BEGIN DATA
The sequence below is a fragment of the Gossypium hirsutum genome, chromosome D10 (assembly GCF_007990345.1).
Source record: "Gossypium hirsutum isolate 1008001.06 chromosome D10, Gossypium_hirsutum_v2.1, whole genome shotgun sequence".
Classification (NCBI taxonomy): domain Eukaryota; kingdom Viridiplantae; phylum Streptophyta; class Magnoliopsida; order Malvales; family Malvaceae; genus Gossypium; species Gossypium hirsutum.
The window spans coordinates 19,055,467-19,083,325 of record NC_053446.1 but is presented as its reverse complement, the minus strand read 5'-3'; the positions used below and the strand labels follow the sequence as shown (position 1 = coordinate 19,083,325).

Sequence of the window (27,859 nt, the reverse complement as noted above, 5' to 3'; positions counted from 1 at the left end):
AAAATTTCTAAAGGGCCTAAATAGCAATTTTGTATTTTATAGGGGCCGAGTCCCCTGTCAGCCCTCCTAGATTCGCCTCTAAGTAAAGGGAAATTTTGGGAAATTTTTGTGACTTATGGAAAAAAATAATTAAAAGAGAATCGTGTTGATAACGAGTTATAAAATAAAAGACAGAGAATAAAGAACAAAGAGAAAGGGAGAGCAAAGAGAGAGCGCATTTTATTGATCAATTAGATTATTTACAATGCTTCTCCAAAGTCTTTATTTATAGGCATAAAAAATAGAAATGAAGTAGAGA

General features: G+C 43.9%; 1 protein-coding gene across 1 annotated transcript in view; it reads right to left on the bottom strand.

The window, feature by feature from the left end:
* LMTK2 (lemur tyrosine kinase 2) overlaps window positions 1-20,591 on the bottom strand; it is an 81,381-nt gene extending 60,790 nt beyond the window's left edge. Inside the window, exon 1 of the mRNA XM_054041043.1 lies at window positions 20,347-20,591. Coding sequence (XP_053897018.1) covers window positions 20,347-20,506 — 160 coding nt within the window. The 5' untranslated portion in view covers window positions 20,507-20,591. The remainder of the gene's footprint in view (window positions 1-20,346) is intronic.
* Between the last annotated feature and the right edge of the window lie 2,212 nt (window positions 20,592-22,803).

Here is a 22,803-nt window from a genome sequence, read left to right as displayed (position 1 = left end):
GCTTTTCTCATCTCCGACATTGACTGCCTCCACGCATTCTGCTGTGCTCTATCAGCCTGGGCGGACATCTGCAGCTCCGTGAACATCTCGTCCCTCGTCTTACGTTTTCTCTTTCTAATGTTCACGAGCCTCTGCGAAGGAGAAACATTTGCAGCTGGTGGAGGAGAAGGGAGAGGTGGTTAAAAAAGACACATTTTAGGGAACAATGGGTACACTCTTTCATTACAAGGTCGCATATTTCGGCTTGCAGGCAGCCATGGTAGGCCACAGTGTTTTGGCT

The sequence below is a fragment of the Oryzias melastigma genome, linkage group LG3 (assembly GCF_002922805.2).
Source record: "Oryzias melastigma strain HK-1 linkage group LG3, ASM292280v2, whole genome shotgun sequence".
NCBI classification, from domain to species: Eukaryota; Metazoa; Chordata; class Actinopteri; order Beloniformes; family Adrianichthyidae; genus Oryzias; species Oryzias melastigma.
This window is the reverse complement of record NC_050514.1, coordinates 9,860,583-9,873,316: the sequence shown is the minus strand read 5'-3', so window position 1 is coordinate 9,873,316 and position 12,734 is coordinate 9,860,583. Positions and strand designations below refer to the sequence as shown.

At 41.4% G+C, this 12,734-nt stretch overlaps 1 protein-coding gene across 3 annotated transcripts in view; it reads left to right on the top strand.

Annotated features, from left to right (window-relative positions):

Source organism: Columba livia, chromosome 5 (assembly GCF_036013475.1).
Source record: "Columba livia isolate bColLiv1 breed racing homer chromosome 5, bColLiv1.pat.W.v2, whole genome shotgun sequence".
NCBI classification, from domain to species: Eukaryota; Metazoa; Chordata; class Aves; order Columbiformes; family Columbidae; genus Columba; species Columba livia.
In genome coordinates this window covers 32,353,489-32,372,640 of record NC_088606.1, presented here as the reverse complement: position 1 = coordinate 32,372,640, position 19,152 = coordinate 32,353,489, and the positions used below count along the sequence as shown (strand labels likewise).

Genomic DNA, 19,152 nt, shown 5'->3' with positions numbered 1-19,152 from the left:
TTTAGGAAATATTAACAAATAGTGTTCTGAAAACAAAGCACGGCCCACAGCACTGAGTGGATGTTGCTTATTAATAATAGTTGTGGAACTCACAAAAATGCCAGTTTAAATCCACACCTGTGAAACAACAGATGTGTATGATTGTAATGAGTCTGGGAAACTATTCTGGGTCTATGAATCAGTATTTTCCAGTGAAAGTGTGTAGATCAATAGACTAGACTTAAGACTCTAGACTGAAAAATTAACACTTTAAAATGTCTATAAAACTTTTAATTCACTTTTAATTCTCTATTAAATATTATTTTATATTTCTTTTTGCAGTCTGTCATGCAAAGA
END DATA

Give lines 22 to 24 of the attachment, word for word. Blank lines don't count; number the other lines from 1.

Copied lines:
In genome coordinates this window covers 32,353,489-32,372,640 of record NC_088606.1, presented here as the reverse complement: position 1 = coordinate 32,372,640, position 19,152 = coordinate 32,353,489, and the positions used below count along the sequence as shown (strand labels likewise).

Genomic DNA, 19,152 nt, shown 5'->3' with positions numbered 1-19,152 from the left:
TTTAGGAAATATTAACAAATAGTGTTCTGAAAACAAAGCACGGCCCACAGCACTGAGTGGATGTTGCTTATTAATAATAGTTGTGGAACTCACAAAAATGCCAGTTTAAATCCACACCTGTGAAACAACAGATGTGTATGATTGTAATGAGTCTGGGAAACTATTCTGGGTCTATGAATCAGTATTTTCCAGTGAAAGTGTGTAGATCAATAGACTAGACTTAAGACTCTAGACTGAAAAATTAACACTTTAAAATGTCTATAAAACTTTTAATTCACTTTTAATTCTCTATTAAATATTATTTTATATTTCTTTTTGCAGTCTGTCATGCAAAGA